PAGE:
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On behalf of the Python development team, I'm delighted to announce the second release candidate of Python 3.3.0.
This is a preview release, and its use is not recommended in production settings.
Python 3.3 includes a range of improvements of the 3.x series, as well as easier porting between 2.x and 3.x. Major new features and changes in the 3.3 release series are:
* PEP 380, syntax for delegating to a subgenerator ("yield from") * PEP 393, flexible string representation (doing away with the distinction between "wide" and "narrow" Unicode builds) * A C implementation of the "decimal" module, with up to 80x speedup for decimal-heavy applications * The import system (__import__) now based on importlib by default * The new "lzma" module with LZMA/XZ support * PEP 397, a Python launcher for Windows * PEP 405, virtual environment support in core * PEP 420, namespace package support * PEP 3151, reworking the OS and IO exception hierarchy * PEP 3155, qualified name for classes and functions * PEP 409, suppressing exception context * PEP 414, explicit Unicode literals to help with porting * PEP 418, extended platform-independent clocks in the "time" module * PEP 412, a new key-sharing dictionary implementation that significantly saves memory for object-oriented code * PEP 362, the function-signature object * The new "faulthandler" module that helps diagnosing crashes * The new "unittest.mock" module * The new "ipaddress" module * The "sys.implementation" attribute * A policy framework for the email package, with a provisional (see PEP 411) policy that adds much improved unicode support for email header parsing * A "collections.ChainMap" class for linking mappings to a single unit * Wrappers for many more POSIX functions in the "os" and "signal" modules, as well as other useful functions such as "sendfile()" * Hash randomization, introduced in earlier bugfix releases, is now switched on by default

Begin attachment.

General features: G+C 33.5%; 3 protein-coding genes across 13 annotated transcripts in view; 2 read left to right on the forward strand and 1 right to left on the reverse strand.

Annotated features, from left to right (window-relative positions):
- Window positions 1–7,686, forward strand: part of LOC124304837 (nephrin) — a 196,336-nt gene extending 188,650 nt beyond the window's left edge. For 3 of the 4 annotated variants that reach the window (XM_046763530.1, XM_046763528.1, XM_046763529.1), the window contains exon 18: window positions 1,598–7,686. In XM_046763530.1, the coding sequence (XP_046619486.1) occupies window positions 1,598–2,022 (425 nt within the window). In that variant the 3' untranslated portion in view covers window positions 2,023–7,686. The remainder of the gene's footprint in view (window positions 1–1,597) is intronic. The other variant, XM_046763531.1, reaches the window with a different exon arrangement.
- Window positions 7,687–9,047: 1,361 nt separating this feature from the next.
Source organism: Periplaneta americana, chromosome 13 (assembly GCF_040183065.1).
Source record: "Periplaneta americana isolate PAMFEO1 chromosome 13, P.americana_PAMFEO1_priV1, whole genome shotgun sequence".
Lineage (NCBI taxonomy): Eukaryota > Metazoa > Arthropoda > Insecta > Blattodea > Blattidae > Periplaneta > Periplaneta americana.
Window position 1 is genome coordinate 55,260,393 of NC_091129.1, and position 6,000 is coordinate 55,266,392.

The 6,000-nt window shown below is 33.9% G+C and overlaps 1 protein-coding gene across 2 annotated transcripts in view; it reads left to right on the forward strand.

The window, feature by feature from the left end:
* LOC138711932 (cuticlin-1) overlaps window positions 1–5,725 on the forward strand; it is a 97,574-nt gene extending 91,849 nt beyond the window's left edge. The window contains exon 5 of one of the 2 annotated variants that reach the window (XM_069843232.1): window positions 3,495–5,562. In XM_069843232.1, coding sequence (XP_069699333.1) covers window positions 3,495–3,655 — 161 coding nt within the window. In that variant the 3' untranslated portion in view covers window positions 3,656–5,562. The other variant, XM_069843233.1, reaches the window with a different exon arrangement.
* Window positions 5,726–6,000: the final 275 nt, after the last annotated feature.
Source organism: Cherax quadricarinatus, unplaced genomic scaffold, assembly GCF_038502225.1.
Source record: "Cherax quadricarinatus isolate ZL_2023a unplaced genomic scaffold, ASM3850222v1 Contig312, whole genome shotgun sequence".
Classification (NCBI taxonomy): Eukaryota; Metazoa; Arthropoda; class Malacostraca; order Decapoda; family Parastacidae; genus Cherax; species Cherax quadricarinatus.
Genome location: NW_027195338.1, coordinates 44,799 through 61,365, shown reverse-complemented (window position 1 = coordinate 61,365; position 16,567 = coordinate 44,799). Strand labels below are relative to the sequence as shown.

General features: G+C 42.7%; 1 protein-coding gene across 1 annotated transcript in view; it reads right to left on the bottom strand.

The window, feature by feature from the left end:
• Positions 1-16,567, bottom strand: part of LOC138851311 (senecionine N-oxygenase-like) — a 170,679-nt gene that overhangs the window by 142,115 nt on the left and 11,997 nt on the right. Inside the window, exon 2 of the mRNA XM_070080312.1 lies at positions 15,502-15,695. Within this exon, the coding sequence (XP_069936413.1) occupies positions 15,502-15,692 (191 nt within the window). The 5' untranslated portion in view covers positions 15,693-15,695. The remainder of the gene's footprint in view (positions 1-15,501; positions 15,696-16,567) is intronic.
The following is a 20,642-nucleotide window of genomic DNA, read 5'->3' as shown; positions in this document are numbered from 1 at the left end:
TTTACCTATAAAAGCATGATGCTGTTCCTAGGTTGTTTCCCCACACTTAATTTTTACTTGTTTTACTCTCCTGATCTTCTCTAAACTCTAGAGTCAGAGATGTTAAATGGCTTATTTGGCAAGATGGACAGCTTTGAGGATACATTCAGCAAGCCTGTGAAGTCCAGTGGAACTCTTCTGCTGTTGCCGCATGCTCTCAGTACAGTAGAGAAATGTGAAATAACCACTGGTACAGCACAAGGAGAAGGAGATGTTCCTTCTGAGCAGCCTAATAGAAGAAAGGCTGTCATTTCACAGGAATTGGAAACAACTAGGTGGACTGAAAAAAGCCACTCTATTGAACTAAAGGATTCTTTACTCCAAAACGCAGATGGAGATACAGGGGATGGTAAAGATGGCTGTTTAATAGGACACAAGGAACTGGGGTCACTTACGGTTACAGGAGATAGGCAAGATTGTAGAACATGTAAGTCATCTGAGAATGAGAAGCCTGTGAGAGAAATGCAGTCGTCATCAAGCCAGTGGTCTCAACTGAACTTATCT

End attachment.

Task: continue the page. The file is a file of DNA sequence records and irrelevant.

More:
In total, almost 500 API items are new or improved in Python 3.3. For a more extensive list of changes in 3.3.0, see
To download Python 3.3.0 visit:
Please consider trying Python 3.3.0 with your code and reporting any bugs you may notice to:
- -- Georg Brandl, Release Manager georg at python.org (on behalf of the entire python-dev team and 3.3's contributors)